> Besides, ioremap doesn't guarantee the region is only used by one consumer.
> Requesting the region does. (IIRC there are ways around it, like being a
> sub-device of the one that first requested it, but that's off topic.)

OK, that seems to be true. ioremap doesn't seem to check for existing
users at all (that' probably due to the "re" in its name). But I don't
think the matters here:
- Either the kernel has support for the proper driver - then the device
should always get the regmap from there and will never try syscon.
- If the kernel does not have this driver, syscon will do the trick.
Without any proper driver there is also no concurrent user of the area
covered by syscon.
- If there is a consuming driver using syscon and another consumer
requiring the specific driver, that should be considered a DT bug. Or we
don't care, if both consumers don't conflict in their MMIO accesses.

So where would be the problem? I don't see a valid case with two
ioremaps on the same region.
I don't think we need to care about anyone adding a random syscon user
to the DT, which conflicts with the SRAM driver. This would be just wrong.


>>> Yes these are implementation issues, but other drivers might depend
>>> on it. The syscon driver is simple and nice to use, until it isn't.
>> I see that and I understand that it probably should have been a
>> specific driver from the beginning, but that this is always easy to say
>> at hindsight ;-) And since I don't have a time machine, we need to fix
>> it somehow differently.
>> So the practical problem at hand: I can't reasonably push this DT into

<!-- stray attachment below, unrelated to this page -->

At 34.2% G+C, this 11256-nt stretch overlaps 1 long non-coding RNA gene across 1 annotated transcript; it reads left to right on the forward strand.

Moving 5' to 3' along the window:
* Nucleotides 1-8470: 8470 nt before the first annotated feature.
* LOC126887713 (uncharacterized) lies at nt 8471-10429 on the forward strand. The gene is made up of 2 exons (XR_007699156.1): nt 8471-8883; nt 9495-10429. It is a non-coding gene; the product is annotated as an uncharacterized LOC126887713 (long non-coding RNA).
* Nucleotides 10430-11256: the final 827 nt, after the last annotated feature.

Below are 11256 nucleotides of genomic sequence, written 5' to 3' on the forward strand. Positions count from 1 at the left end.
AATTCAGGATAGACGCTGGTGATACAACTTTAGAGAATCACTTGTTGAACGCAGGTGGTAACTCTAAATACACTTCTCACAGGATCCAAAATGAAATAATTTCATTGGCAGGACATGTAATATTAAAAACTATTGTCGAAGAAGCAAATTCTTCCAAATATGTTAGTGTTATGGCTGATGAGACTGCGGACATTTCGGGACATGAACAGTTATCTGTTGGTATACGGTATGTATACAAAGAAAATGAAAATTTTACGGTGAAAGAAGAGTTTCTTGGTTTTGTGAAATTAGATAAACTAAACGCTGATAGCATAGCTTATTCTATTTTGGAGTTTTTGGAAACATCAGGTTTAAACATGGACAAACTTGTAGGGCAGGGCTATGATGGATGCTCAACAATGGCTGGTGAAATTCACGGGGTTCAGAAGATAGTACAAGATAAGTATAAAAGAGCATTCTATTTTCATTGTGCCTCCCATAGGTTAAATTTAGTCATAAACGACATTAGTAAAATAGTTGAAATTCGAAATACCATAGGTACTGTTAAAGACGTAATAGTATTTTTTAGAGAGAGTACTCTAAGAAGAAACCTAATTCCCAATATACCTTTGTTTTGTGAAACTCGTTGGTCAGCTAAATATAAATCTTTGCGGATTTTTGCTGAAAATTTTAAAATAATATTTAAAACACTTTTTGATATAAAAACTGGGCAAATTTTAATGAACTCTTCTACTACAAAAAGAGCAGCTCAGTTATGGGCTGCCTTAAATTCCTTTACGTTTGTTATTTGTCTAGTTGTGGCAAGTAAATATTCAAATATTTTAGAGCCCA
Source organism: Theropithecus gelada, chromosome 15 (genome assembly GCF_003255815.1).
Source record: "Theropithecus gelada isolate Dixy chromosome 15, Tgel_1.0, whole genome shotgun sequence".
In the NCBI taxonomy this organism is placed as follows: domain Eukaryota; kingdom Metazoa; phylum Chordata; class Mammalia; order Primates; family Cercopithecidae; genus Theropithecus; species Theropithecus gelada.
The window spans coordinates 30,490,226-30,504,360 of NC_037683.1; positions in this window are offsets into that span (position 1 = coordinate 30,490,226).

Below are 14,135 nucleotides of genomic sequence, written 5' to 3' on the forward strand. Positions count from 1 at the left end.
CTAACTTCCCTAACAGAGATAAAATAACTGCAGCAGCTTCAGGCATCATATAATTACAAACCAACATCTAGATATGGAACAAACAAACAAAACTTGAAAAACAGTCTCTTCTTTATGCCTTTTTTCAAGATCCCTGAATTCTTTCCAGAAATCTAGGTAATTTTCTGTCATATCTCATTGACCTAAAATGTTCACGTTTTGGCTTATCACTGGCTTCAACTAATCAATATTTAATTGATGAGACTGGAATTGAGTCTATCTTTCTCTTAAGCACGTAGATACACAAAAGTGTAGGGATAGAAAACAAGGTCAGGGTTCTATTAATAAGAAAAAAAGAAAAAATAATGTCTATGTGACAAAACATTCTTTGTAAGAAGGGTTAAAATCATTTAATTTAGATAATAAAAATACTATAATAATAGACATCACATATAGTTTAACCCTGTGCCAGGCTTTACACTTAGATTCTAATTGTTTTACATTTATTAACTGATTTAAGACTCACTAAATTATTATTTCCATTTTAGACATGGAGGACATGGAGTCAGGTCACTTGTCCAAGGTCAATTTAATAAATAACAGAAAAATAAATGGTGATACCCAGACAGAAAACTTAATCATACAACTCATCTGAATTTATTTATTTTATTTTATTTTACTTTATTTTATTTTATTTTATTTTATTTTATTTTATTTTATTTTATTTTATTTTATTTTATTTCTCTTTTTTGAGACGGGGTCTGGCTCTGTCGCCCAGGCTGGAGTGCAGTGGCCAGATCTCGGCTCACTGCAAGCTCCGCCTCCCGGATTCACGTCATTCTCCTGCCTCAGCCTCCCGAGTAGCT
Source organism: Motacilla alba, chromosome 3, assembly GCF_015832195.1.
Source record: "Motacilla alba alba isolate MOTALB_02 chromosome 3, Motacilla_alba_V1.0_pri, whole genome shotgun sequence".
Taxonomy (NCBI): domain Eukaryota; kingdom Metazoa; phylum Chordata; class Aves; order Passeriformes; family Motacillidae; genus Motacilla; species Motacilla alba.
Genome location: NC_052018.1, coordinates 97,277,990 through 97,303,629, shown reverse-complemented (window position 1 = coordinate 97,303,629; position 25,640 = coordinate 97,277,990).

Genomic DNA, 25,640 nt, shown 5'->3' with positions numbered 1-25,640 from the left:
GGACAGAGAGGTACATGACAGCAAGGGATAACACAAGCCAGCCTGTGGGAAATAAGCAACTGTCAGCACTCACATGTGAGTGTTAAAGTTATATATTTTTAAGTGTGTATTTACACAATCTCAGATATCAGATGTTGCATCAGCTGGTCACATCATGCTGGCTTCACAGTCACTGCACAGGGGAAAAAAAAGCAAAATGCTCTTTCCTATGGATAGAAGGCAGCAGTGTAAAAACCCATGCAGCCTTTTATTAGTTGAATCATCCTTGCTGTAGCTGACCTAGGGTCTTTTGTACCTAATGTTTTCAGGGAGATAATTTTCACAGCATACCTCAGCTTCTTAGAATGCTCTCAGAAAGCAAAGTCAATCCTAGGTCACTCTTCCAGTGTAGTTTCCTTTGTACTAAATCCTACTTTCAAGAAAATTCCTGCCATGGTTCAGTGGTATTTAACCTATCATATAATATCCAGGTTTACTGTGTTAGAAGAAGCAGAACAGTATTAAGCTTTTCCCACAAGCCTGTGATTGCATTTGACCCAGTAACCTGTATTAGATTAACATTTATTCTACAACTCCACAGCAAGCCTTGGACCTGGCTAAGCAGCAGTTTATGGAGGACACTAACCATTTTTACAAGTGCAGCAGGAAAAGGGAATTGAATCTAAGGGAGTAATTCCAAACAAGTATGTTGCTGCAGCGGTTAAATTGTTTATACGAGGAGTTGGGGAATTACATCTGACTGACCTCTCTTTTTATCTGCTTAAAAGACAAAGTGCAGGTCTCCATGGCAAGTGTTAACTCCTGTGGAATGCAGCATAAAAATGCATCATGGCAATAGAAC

>> U-Boot anymore, so that it gets passed on to EFI apps (grub) and on from
>> there to kernels: Anyone wanting to boot a kernel <4.19 (Ubuntu 18.04
>> installer) or some FreeBSD, for instance, will now no longer
>> have Ethernet. Which worked before, the 4.18 DTs we have in U-Boot
>> boot >=4.15 kernels just fine. I could keep the 4.18 DTs in U-Boot, but
>> will loose all the new features and can't update anymore easily.
> I see your point, and I can't offer any good solutions right now.
> ChenYu
>> I see that for the traditional embedded Linux use case this isn't an
>> issue, but I believe all those SBC boards are beyond that and users
>> want to boot of the shelf distros (installers) with them. Which they
>> can right now, but can't anymore with this new DT.
>> Cheers,
>> Andre.
>>>>  arch/arm64/boot/dts/allwinner/sun50i-a64.dtsi | 3 ++-
>>>>  1 file changed, 2 insertions(+), 1 deletion(-)
>>>> diff --git a/arch/arm64/boot/dts/allwinner/sun50i-a64.dtsi
>>>> b/arch/arm64/boot/dts/allwinner/sun50i-a64.dtsi index
>>>> d3daf90a8715..8f2dad7e5d06 100644 ---
>>>> a/arch/arm64/boot/dts/allwinner/sun50i-a64.dtsi +++
>>>> b/arch/arm64/boot/dts/allwinner/sun50i-a64.dtsi @@ -197,7 +197,8 @@
>>>>                 };
>>>>                 syscon: syscon at 1c00000 {
>>>> -                       compatible =
>>>> "allwinner,sun50i-a64-system-control";
>>>> +                       compatible =
>>>> "allwinner,sun50i-a64-system-control",
>>>> +                                    "syscon";
>>>>                         reg = <0x01c00000 0x1000>;
>>>>                         #address-cells = <1>;
>>>>                         #size-cells = <1>;
>>>> --
>>>> 2.17.1